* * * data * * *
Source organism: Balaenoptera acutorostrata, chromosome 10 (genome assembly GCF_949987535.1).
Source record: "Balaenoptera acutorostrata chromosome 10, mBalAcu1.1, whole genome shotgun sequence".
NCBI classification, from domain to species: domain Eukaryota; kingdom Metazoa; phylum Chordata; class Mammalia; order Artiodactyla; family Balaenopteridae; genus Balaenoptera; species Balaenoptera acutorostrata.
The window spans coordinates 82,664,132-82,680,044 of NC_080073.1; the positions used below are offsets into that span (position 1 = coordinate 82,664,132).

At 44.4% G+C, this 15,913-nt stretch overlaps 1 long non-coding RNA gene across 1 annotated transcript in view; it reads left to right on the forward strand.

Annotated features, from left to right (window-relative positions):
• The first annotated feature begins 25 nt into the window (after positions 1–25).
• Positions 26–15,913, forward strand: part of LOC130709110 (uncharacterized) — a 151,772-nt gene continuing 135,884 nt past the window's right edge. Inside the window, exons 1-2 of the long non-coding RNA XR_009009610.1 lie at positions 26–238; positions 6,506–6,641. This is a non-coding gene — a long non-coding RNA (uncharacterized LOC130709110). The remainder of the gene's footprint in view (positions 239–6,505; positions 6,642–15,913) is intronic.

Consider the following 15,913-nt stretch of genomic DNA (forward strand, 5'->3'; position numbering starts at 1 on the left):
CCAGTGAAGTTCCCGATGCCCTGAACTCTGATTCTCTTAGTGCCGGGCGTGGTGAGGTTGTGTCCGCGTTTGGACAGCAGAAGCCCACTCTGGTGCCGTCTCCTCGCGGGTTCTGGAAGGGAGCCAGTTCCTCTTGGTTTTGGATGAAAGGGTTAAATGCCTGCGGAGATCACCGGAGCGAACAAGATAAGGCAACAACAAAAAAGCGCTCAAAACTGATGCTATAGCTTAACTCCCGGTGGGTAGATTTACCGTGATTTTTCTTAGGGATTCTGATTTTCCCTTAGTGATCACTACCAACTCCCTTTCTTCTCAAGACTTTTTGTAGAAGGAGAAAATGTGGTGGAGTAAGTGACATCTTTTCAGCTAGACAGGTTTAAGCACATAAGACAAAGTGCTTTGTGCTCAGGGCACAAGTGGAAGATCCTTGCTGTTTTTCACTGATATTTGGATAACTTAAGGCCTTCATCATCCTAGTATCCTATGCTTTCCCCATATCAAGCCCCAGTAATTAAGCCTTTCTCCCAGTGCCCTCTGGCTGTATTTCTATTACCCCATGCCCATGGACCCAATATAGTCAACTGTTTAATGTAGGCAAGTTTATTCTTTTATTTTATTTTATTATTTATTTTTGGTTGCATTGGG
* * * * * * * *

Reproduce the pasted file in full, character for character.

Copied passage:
Source organism: Balaenoptera acutorostrata, chromosome 10 (genome assembly GCF_949987535.1).
Source record: "Balaenoptera acutorostrata chromosome 10, mBalAcu1.1, whole genome shotgun sequence".
NCBI classification, from domain to species: domain Eukaryota; kingdom Metazoa; phylum Chordata; class Mammalia; order Artiodactyla; family Balaenopteridae; genus Balaenoptera; species Balaenoptera acutorostrata.
The window spans coordinates 82,664,132-82,680,044 of NC_080073.1; the positions used below are offsets into that span (position 1 = coordinate 82,664,132).

At 44.4% G+C, this 15,913-nt stretch overlaps 1 long non-coding RNA gene across 1 annotated transcript in view; it reads left to right on the forward strand.

Annotated features, from left to right (window-relative positions):
• The first annotated feature begins 25 nt into the window (after positions 1–25).
• Positions 26–15,913, forward strand: part of LOC130709110 (uncharacterized) — a 151,772-nt gene continuing 135,884 nt past the window's right edge. Inside the window, exons 1-2 of the long non-coding RNA XR_009009610.1 lie at positions 26–238; positions 6,506–6,641. This is a non-coding gene — a long non-coding RNA (uncharacterized LOC130709110). The remainder of the gene's footprint in view (positions 239–6,505; positions 6,642–15,913) is intronic.

Consider the following 15,913-nt stretch of genomic DNA (forward strand, 5'->3'; position numbering starts at 1 on the left):
CCAGTGAAGTTCCCGATGCCCTGAACTCTGATTCTCTTAGTGCCGGGCGTGGTGAGGTTGTGTCCGCGTTTGGACAGCAGAAGCCCACTCTGGTGCCGTCTCCTCGCGGGTTCTGGAAGGGAGCCAGTTCCTCTTGGTTTTGGATGAAAGGGTTAAATGCCTGCGGAGATCACCGGAGCGAACAAGATAAGGCAACAACAAAAAAGCGCTCAAAACTGATGCTATAGCTTAACTCCCGGTGGGTAGATTTACCGTGATTTTTCTTAGGGATTCTGATTTTCCCTTAGTGATCACTACCAACTCCCTTTCTTCTCAAGACTTTTTGTAGAAGGAGAAAATGTGGTGGAGTAAGTGACATCTTTTCAGCTAGACAGGTTTAAGCACATAAGACAAAGTGCTTTGTGCTCAGGGCACAAGTGGAAGATCCTTGCTGTTTTTCACTGATATTTGGATAACTTAAGGCCTTCATCATCCTAGTATCCTATGCTTTCCCCATATCAAGCCCCAGTAATTAAGCCTTTCTCCCAGTGCCCTCTGGCTGTATTTCTATTACCCCATGCCCATGGACCCAATATAGTCAACTGTTTAATGTAGGCAAGTTTATTCTTTTATTTTATTTTATTATTTATTTTTGGTTGCATTGGG